Sports & Rec

The Outdoor Program helps students discover and explore Idaho

Photo courtesy of Sydney Chandler

With in-person events being canceled, some students feel trapped and have been searching for alternative ways to stay active. 

Even though the Outdoor Program looks different this semester due to campus COVID-19 safety guidelines, the program is still helping students become more involved in recreational activities. 

The rock climbing wall at the Rec, rental equipment such as climbing gear or camping gear and trips to scenic locations are all offered to students. 

The Outdoor Program is responsible for backpacking trips to the Grand Canyon and the Lost Coast of California and overnight trips that could include backpacking, kayaking, snowshoeing and hiking. The program opens opportunities for students to meet others, and allows them to stay active, see more of Boise and get off of campus.

Christopher D’onofrio, a junior global studies major, started working with the Outdoor Program in 2017.

“One of my favorite trips is the full moon snowshoe hike we did up in bogus. There is no better feeling than sharing warm drinks late at night after some hiking and taking in the views,” D’onofrio wrote. 

[Photo of Boise State students participating in a stand-up paddle board training]
Photo courtesy of Sydney Chandler

Despite COVID-19, the Outdoor Program has continued doing day trips to get students out in nature and around Boise. In an effort to keep participants and staff safe, the trips look a bit different this year. 

Trips are now shorter in length in order to reduce contact time. Day trips currently range from two to five hours, but students can still participate in trips exploring downtown Boise, paddleboarding, hiking, mountain biking or river rafting, according to Outdoor Program Coordinator Jordan Frank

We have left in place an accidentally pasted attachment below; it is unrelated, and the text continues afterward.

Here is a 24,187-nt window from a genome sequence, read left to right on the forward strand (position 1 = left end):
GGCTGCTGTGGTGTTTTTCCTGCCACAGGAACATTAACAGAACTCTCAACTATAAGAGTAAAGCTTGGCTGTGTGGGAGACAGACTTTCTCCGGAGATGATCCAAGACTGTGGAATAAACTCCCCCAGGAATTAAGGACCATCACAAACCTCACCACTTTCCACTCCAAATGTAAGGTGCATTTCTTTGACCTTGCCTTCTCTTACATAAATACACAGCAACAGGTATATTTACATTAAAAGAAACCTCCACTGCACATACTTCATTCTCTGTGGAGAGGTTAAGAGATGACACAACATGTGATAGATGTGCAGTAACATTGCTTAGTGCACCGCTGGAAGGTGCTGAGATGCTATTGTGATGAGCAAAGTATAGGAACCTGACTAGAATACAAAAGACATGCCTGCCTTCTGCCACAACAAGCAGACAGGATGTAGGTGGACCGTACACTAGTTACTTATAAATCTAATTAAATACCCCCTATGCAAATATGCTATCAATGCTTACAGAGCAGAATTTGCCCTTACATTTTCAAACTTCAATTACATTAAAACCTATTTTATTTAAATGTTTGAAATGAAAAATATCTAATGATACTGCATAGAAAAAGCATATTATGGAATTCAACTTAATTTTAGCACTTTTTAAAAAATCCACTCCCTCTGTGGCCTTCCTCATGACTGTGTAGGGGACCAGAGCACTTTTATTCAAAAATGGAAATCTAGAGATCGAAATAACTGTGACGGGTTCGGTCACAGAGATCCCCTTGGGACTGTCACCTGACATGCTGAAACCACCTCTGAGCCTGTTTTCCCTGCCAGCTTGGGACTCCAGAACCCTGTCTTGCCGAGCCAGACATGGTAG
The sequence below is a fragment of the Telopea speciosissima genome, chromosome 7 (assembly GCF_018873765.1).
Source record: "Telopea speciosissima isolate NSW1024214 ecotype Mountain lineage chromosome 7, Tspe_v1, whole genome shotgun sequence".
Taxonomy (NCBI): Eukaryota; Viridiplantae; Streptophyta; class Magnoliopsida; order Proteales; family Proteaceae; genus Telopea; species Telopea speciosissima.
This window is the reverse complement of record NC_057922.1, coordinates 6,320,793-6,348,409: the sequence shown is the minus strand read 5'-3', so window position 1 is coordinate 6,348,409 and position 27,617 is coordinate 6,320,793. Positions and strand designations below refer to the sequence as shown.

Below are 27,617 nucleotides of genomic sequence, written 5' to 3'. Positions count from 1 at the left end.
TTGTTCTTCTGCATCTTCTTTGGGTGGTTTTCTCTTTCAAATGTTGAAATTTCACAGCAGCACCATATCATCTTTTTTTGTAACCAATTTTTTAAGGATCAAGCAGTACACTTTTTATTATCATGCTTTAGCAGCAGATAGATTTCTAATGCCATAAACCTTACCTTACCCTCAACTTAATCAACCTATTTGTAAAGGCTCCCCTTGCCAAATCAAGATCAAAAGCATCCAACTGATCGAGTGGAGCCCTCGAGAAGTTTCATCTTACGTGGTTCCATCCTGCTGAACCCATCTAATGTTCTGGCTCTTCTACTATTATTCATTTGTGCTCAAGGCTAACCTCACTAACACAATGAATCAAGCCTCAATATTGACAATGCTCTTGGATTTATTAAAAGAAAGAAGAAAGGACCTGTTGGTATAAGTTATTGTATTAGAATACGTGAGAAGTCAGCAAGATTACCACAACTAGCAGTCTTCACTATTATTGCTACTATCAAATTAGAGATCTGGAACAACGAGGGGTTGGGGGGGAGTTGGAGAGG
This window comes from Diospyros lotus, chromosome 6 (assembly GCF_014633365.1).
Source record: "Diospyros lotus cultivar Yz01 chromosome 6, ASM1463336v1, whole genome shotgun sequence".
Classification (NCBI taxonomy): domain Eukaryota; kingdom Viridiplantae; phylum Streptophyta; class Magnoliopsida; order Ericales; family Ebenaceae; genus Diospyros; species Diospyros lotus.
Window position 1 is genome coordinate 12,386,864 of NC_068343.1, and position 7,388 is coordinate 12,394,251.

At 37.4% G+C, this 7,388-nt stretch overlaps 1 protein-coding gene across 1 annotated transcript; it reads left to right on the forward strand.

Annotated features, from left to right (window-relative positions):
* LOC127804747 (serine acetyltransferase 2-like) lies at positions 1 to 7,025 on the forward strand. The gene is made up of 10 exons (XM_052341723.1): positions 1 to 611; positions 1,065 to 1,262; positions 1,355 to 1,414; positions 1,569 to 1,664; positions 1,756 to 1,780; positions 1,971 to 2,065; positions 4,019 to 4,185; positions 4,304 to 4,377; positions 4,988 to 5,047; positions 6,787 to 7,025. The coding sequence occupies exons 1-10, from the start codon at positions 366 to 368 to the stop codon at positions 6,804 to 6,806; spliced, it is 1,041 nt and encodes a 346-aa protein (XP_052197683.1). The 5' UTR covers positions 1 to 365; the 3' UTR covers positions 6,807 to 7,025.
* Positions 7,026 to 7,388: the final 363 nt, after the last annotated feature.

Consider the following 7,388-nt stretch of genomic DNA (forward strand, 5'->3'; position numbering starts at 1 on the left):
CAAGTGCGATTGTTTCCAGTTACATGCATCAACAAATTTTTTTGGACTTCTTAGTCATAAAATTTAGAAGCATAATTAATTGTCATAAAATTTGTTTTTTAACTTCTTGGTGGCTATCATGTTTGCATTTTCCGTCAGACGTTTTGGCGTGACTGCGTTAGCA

“We still get to go outside and play,” Frank said. “Being outside, maintaining a six feet distance and wearing a face-covering when within that six feet distance really keeps us able to do a lot of local activities. It has made us appreciate the simple things.”

The Outdoor Program also helps facilitate new programs and team building exercises. However, until further notice, most of the new programs and team building will be done virtually. There are still plenty of opportunities for in person activities, Frank noted, and the Rec is still open for students to use.

The rental center is open, and students have the option to remain in their vehicle to get their gear, if they choose. An employee of the Outdoor Program will bring the rental equipment straight to students’ cars for a contactless pick up.

Grace Beltaramo is a junior interdisciplinary studies major who works with the Outdoor Program. Beltaramo works with students to ensure they are comfortable and educated on what they are doing. 

The Outdoor Program trips are a way for students to get involved and get off of campus, according to Frank. For more information about upcoming trips and opportunities through the Outdoor Program, visit their website.